Contact Me:

By mail:
Robert T. Monroe
Tepper School of Business
Carnegie Mellon University
5000 Forbes Ave.
Pittsburgh, PA 15218

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370 Posner Hall
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Research Interests

My research interests span a broad array of topics and disciplines. I find that many of the most interesting research questions are found in the gaps between well-established research areas. Some of the interesting questions that I have explored include:


Previous Research Projects

I was previously involved in four significant research projects at Carnegie Mellon. The output of the Acme and Armani projects are still used to teach Software Architecture concepts in the ISRI's Masters in Software Engineering program and as a platform for exploring Software Architecture concepts. For the most part, I have declared victory on these projects, written up the results, and moved on. Brief descriptions and links to further information about each of the projects follow.

Armani is a rapidly configurable software architecture design environment that exploits captured software design expertise to assist architects in the design and analysis of software systems. Armani supports an iterative, experimental approach to architecture development and provides a declarative, domain-specific language for capturing design constraints. My dissertation, and an associated language reference manual are the definitive works on Armani. The slides from my dissertation defense provide a quick overview of the Armani project. Although the original Armani system is no longer supported or available for download, I believe that its core architectural specification and design rule verification engine is embedded in the AcmeStudio software architecture design and analysis environment.

Acme is a software architecture interchange language and integration framework through which a diverse set of software architecture description languages and toolsets can exchange design specifications. This interchange capability dramatically increases the reusability and capabilities of standalone design analysis tools. Over time, Acme has also evolved into an effective platform for building new software architecture design and analysis tools. Because of its origins as an interchange medium, tools built on top of the Acme platform can make use of other design tools, languages, and environments that conform to the standard. For an overview of Acme, please see the Acme home page, or our paper on ACME from the CASCON conference

Aesop was a software architecture design environment generator that created custom software architecture design environments tailored to a specific style of architectural design (such as a client-server style or a batch processing style). My work on Aesop included a "Software Shelf" that supported the reuse of architectural designs, patterns, and components independent (though not exclusive) of their implementations. This paper from the 1996 International Conference on Software Reuse provides a good introduction to the Software Shelf concept.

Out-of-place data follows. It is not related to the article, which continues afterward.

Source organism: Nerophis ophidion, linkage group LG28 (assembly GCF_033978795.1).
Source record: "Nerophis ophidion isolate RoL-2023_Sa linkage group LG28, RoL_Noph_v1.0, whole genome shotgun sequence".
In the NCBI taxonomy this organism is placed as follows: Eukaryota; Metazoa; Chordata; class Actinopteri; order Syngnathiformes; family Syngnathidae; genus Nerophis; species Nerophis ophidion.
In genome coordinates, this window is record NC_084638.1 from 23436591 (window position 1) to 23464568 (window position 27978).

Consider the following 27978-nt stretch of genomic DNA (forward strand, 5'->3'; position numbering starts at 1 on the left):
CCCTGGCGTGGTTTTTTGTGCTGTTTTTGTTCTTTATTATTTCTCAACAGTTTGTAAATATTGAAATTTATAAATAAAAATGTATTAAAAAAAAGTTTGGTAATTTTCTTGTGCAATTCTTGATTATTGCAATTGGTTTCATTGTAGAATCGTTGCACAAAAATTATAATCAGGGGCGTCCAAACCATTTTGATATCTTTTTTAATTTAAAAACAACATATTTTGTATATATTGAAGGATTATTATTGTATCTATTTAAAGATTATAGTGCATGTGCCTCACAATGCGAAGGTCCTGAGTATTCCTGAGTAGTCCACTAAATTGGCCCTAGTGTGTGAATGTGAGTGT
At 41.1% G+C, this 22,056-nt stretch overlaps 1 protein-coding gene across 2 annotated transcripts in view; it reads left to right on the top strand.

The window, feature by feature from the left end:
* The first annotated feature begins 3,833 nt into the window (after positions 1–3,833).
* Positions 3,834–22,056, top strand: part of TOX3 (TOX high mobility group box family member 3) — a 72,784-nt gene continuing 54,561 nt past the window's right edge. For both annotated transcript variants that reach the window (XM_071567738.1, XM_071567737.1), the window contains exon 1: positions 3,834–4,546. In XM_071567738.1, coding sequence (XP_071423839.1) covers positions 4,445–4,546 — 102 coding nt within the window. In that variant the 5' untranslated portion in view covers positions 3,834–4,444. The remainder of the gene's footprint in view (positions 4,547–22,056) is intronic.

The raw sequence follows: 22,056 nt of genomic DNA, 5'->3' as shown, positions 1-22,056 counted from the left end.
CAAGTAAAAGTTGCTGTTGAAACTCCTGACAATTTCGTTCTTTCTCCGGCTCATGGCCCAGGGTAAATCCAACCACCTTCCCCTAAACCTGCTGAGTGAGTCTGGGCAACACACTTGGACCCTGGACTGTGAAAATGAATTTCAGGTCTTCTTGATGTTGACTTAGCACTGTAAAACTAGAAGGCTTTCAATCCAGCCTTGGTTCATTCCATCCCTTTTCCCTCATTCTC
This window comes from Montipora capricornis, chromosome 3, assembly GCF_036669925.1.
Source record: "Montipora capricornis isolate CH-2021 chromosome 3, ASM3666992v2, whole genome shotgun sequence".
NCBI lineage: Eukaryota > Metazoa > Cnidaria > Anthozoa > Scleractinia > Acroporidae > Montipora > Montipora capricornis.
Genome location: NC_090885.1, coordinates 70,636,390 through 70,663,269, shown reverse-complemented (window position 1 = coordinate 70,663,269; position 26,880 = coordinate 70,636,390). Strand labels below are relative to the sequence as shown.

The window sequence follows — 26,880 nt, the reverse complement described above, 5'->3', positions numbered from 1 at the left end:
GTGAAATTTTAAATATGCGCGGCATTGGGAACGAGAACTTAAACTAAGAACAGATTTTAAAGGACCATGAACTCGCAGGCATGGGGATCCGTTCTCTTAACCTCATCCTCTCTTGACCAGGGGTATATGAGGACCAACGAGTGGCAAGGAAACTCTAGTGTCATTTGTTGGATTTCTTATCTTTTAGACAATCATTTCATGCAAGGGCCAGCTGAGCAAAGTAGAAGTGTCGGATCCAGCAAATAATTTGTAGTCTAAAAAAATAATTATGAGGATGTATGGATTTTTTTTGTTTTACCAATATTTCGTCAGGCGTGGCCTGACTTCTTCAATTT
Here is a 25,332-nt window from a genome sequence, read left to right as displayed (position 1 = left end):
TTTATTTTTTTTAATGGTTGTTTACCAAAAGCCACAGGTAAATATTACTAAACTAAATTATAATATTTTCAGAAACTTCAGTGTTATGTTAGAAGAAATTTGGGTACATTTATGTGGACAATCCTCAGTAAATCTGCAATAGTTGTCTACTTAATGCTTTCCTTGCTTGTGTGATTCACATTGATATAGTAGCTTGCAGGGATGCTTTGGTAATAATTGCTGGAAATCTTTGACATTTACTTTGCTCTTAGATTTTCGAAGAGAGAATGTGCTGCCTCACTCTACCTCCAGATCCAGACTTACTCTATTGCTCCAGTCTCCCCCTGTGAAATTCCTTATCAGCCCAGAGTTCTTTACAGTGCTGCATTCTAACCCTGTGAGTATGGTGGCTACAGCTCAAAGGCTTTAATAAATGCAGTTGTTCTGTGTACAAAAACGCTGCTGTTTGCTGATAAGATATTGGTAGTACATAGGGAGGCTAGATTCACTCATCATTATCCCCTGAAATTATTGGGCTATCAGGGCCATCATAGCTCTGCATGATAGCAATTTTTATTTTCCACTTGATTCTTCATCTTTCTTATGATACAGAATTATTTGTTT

Distributed Web Servers. Three other CMU graduate students and I implemented and tested some early distributed web-servers in 1994. Although the torrid pace of development and evolution in WWW protocols, servers, and networking has made the results rather dated (and almost quaint in their simplicity), we discovered that some very simple distribution schemes proved remarkably effective and scalable. A second interesting finding from this project was that the server bottlenecks were not where we expected them to be. We found that we saturated a 10Mb/s ethernet link long before we swamped the simple httpd server with too many requests. This was true even for requests that returned trivially small responses. Please see Technical Report CMU-CS-95-114 (postscript file) for further details.



Robert Monroe, Andrew Kompanek, Ralph Melton, and David Garlan, "Architectural Style, Design Patterns, and Objects", IEEE Software, January 1997.

Robert T. Monroe, "Rapid Development of Custom Software Architecture Design Environments", CMU School of Computer Science Technical Report CMU-CS-99-161, August 1999.

Robert Monroe, "Capturing Software Architecture Design Expertise With Armani", CMU School of Computer Science Technical Report CMU-CS-98-163, Final revision, September 2000.

Robert Monroe, "Capturing Design Expertise in Customized Software Architecure Design Environments", Proceedings of the Second International Software Architecture Workshop, October 1996.

David Garlan, Robert Monroe, and David Wile, "Acme: An Architecture Description Interchange Language" Proceedings of CASCON '97, November 1997.

Michael Garland, Sebastian Grassia, Robert Monroe, and Siddhartha Puri, "Implementing Distributed Server Groups for the World Wide Web" CMU School of Computer Science Technical Report CMU-CS-95-114.

Robert T. Monroe and David Garlan, "Style-Based Reuse for Software Architectures." Proceedings of the 1996 International Conference on Software Reuse, April 1996.

For a complete listing of all of the ABLE group's publications please see the ABLE project's home page.